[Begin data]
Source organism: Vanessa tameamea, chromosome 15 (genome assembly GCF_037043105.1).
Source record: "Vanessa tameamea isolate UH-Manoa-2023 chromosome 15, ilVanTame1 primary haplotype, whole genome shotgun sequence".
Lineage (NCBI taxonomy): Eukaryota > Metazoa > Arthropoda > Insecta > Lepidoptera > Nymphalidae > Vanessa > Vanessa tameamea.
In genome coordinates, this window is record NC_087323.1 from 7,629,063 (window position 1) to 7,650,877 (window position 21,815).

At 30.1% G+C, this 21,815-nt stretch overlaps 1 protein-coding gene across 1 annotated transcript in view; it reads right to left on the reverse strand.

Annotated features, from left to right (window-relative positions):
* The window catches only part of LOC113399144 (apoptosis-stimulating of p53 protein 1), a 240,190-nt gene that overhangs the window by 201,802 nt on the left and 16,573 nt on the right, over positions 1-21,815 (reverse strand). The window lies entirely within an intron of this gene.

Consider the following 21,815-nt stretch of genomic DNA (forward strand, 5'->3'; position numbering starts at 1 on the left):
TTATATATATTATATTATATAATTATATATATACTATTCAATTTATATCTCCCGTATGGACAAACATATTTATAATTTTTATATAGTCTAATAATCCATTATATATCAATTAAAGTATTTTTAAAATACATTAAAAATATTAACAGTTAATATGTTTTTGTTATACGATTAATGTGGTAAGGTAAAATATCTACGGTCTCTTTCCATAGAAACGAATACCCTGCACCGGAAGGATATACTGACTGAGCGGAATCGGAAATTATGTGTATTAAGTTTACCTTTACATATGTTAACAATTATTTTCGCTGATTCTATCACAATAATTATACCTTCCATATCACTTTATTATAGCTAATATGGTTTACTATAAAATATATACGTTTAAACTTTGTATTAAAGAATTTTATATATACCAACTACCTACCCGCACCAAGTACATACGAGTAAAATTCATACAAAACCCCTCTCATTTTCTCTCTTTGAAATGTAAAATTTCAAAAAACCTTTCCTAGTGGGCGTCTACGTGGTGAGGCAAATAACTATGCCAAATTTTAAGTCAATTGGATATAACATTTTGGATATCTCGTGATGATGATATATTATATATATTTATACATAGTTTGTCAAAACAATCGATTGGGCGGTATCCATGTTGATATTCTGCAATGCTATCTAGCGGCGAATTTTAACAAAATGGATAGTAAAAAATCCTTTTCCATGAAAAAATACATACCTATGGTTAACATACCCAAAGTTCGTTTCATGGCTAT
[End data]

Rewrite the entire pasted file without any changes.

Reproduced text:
Source organism: Vanessa tameamea, chromosome 15 (genome assembly GCF_037043105.1).
Source record: "Vanessa tameamea isolate UH-Manoa-2023 chromosome 15, ilVanTame1 primary haplotype, whole genome shotgun sequence".
Lineage (NCBI taxonomy): Eukaryota > Metazoa > Arthropoda > Insecta > Lepidoptera > Nymphalidae > Vanessa > Vanessa tameamea.
In genome coordinates, this window is record NC_087323.1 from 7,629,063 (window position 1) to 7,650,877 (window position 21,815).

At 30.1% G+C, this 21,815-nt stretch overlaps 1 protein-coding gene across 1 annotated transcript in view; it reads right to left on the reverse strand.

Annotated features, from left to right (window-relative positions):
* The window catches only part of LOC113399144 (apoptosis-stimulating of p53 protein 1), a 240,190-nt gene that overhangs the window by 201,802 nt on the left and 16,573 nt on the right, over positions 1-21,815 (reverse strand). The window lies entirely within an intron of this gene.

Consider the following 21,815-nt stretch of genomic DNA (forward strand, 5'->3'; position numbering starts at 1 on the left):
TTATATATATTATATTATATAATTATATATATACTATTCAATTTATATCTCCCGTATGGACAAACATATTTATAATTTTTATATAGTCTAATAATCCATTATATATCAATTAAAGTATTTTTAAAATACATTAAAAATATTAACAGTTAATATGTTTTTGTTATACGATTAATGTGGTAAGGTAAAATATCTACGGTCTCTTTCCATAGAAACGAATACCCTGCACCGGAAGGATATACTGACTGAGCGGAATCGGAAATTATGTGTATTAAGTTTACCTTTACATATGTTAACAATTATTTTCGCTGATTCTATCACAATAATTATACCTTCCATATCACTTTATTATAGCTAATATGGTTTACTATAAAATATATACGTTTAAACTTTGTATTAAAGAATTTTATATATACCAACTACCTACCCGCACCAAGTACATACGAGTAAAATTCATACAAAACCCCTCTCATTTTCTCTCTTTGAAATGTAAAATTTCAAAAAACCTTTCCTAGTGGGCGTCTACGTGGTGAGGCAAATAACTATGCCAAATTTTAAGTCAATTGGATATAACATTTTGGATATCTCGTGATGATGATATATTATATATATTTATACATAGTTTGTCAAAACAATCGATTGGGCGGTATCCATGTTGATATTCTGCAATGCTATCTAGCGGCGAATTTTAACAAAATGGATAGTAAAAAATCCTTTTCCATGAAAAAATACATACCTATGGTTAACATACCCAAAGTTCGTTTCATGGCTAT